Knee flexion means bending your leg at the knee joint, reducing the angle between your lower leg and upper leg. Knee flexion is always accompanied by knee extension, which is straightening of the leg. Vern Gambetta, director of Gambetta Training Systems in Sarasota, Florida, recommends doing exercises that incorporate multiple joints and muscles because many activities that you do every day rarely use knee flexion alone.
The squat involves flexing your ankles, knees and hips together to lower your body to the ground from a standing position to a crouching position. As you squat, your abdominal and deep spinal muscles brace your torso to protect your organs and spine, and to keep your body upright.
Stand with your legs hip-width apart with your feet pointing forward. Hold your arms in front of you chest with your palms facing up. Lower your hips as low as can to the ground while keeping your torso upright. Keep your feet and knees facing forward. Exhale and stand back up without hunching forward.
Gambetta suggests that you change your arm positions to adjust the exercise intensity, such as reaching across your body or raising one or two arms above your head.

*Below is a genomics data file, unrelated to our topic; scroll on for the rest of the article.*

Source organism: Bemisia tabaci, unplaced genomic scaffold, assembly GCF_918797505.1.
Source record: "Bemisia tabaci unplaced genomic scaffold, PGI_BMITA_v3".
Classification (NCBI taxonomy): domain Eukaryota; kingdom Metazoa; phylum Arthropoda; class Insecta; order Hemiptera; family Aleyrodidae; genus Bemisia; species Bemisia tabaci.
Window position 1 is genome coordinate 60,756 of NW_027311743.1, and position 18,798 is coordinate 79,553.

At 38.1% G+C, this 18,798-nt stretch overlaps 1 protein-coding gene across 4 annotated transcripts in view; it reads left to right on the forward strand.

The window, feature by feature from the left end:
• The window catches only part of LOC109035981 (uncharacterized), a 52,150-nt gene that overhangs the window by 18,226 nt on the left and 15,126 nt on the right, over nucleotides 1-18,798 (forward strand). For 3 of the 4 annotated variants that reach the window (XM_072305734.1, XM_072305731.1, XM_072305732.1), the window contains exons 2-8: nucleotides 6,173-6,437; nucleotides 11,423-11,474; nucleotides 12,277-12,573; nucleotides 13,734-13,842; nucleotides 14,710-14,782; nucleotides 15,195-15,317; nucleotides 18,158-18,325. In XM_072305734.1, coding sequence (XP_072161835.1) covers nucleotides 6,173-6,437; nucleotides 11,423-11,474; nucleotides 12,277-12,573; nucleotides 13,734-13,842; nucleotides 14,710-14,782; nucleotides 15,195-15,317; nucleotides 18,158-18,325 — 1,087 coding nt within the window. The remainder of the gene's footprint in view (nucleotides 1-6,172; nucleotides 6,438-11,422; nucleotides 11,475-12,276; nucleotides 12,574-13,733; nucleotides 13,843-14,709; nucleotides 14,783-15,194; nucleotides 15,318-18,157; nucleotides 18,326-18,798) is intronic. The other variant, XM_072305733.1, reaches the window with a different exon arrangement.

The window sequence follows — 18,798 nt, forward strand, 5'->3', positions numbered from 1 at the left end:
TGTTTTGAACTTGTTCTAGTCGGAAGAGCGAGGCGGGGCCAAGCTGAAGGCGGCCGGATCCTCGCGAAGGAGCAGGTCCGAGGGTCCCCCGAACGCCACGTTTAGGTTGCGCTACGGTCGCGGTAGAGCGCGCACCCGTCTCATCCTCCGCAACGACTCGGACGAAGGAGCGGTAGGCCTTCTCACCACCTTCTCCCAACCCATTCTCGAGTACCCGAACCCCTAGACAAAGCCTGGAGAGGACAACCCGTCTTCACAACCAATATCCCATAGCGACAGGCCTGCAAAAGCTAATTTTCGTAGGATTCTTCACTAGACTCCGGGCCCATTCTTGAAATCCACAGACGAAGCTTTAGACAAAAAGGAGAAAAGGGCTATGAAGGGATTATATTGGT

In the step-up exercise, you raise your body to a higher elevation by stepping one leg onto a platform and pushing yourself up. Stack a set of aerobic steps between two and three feet high. Step onto the step with your left leg and brace your spine and abdominal muscles to keep your torso from hunching forward.
Exhale and push off the ground with your right foot. At the same time, push your left foot against the step to lift your body onto the step. When your body is at the top of the step and your left leg is straight, extend your right leg behind you without touching the step. Lower your body back down to the ground, and repeat the exercise beginning with the left foot.
The lunge is lowering your body to the ground from a standing position by stepping forward with one leg and bending both legs. Like the previous exercises, keep your torso upright and your knees and feet pointing forward. Gray Cook, who is a physical therapist and founder of Functional Movement Systems in Danville, Virginia, recommends that you hold a dumbbell or kettlebell in one hand to challenge your body's stability. For example, do a set of lunges with you left leg forward while holding a dumbbell in your right hand. In the second set, lunge with your right leg with the dumbbell in the same hand.
- Athletic Body in Balance; Gray Cook
- Athletic Development; Vern Gambetta
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This article reflects the views of the writer and does not necessarily reflect the views of Jillian Michaels or JillianMichaels.com.